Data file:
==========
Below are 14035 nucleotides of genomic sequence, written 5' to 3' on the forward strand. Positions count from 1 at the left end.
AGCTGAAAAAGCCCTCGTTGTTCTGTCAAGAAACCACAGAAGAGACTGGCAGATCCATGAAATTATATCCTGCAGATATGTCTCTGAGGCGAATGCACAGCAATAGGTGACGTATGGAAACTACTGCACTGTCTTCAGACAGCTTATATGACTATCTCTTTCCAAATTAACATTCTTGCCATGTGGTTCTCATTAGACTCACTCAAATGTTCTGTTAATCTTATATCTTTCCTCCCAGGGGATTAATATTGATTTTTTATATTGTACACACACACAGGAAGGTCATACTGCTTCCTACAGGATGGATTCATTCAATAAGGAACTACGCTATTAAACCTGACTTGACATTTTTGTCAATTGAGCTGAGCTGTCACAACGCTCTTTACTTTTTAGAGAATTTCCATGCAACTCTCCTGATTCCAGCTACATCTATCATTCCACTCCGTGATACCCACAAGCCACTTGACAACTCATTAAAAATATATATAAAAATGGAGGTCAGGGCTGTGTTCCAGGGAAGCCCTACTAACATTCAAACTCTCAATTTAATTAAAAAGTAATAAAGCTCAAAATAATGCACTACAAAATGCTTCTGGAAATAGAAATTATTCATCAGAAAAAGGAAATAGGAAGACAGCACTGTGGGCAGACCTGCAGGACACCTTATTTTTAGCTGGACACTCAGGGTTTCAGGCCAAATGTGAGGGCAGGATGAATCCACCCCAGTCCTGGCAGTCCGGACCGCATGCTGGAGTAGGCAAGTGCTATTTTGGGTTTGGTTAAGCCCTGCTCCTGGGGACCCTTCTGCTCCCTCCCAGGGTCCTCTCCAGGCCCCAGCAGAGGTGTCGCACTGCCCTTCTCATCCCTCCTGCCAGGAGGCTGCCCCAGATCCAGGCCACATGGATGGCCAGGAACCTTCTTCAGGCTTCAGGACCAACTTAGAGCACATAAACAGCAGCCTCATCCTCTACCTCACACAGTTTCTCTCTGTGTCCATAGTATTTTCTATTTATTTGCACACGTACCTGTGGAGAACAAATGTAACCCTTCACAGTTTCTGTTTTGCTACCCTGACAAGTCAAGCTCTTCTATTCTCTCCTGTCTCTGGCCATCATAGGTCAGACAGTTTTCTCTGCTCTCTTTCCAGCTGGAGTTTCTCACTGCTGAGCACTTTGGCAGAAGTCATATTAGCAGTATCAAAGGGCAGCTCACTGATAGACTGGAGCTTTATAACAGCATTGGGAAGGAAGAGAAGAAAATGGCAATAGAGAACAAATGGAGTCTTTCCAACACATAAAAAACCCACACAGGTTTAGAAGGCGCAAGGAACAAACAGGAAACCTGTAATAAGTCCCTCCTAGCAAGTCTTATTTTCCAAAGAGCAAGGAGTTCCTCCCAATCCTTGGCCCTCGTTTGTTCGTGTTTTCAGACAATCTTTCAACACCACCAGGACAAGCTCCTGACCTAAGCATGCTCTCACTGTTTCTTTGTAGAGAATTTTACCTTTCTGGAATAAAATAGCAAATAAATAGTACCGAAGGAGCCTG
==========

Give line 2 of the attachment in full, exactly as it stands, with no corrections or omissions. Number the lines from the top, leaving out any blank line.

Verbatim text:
AGCTGAAAAAGCCCTCGTTGTTCTGTCAAGAAACCACAGAAGAGACTGGCAGATCCATGAAATTATATCCTGCAGATATGTCTCTGAGGCGAATGCACAGCAATAGGTGACGTATGGAAACTACTGCACTGTCTTCAGACAGCTTATATGACTATCTCTTTCCAAATTAACATTCTTGCCATGTGGTTCTCATTAGACTCACTCAAATGTTCTGTTAATCTTATATCTTTCCTCCCAGGGGATTAATATTGATTTTTTATATTGTACACACACACAGGAAGGTCATACTGCTTCCTACAGGATGGATTCATTCAATAAGGAACTACGCTATTAAACCTGACTTGACATTTTTGTCAATTGAGCTGAGCTGTCACAACGCTCTTTACTTTTTAGAGAATTTCCATGCAACTCTCCTGATTCCAGCTACATCTATCATTCCACTCCGTGATACCCACAAGCCACTTGACAACTCATTAAAAATATATATAAAAATGGAGGTCAGGGCTGTGTTCCAGGGAAGCCCTACTAACATTCAAACTCTCAATTTAATTAAAAAGTAATAAAGCTCAAAATAATGCACTACAAAATGCTTCTGGAAATAGAAATTATTCATCAGAAAAAGGAAATAGGAAGACAGCACTGTGGGCAGACCTGCAGGACACCTTATTTTTAGCTGGACACTCAGGGTTTCAGGCCAAATGTGAGGGCAGGATGAATCCACCCCAGTCCTGGCAGTCCGGACCGCATGCTGGAGTAGGCAAGTGCTATTTTGGGTTTGGTTAAGCCCTGCTCCTGGGGACCCTTCTGCTCCCTCCCAGGGTCCTCTCCAGGCCCCAGCAGAGGTGTCGCACTGCCCTTCTCATCCCTCCTGCCAGGAGGCTGCCCCAGATCCAGGCCACATGGATGGCCAGGAACCTTCTTCAGGCTTCAGGACCAACTTAGAGCACATAAACAGCAGCCTCATCCTCTACCTCACACAGTTTCTCTCTGTGTCCATAGTATTTTCTATTTATTTGCACACGTACCTGTGGAGAACAAATGTAACCCTTCACAGTTTCTGTTTTGCTACCCTGACAAGTCAAGCTCTTCTATTCTCTCCTGTCTCTGGCCATCATAGGTCAGACAGTTTTCTCTGCTCTCTTTCCAGCTGGAGTTTCTCACTGCTGAGCACTTTGGCAGAAGTCATATTAGCAGTATCAAAGGGCAGCTCACTGATAGACTGGAGCTTTATAACAGCATTGGGAAGGAAGAGAAGAAAATGGCAATAGAGAACAAATGGAGTCTTTCCAACACATAAAAAACCCACACAGGTTTAGAAGGCGCAAGGAACAAACAGGAAACCTGTAATAAGTCCCTCCTAGCAAGTCTTATTTTCCAAAGAGCAAGGAGTTCCTCCCAATCCTTGGCCCTCGTTTGTTCGTGTTTTCAGACAATCTTTCAACACCACCAGGACAAGCTCCTGACCTAAGCATGCTCTCACTGTTTCTTTGTAGAGAATTTTACCTTTCTGGAATAAAATAGCAAATAAATAGTACCGAAGGAGCCTG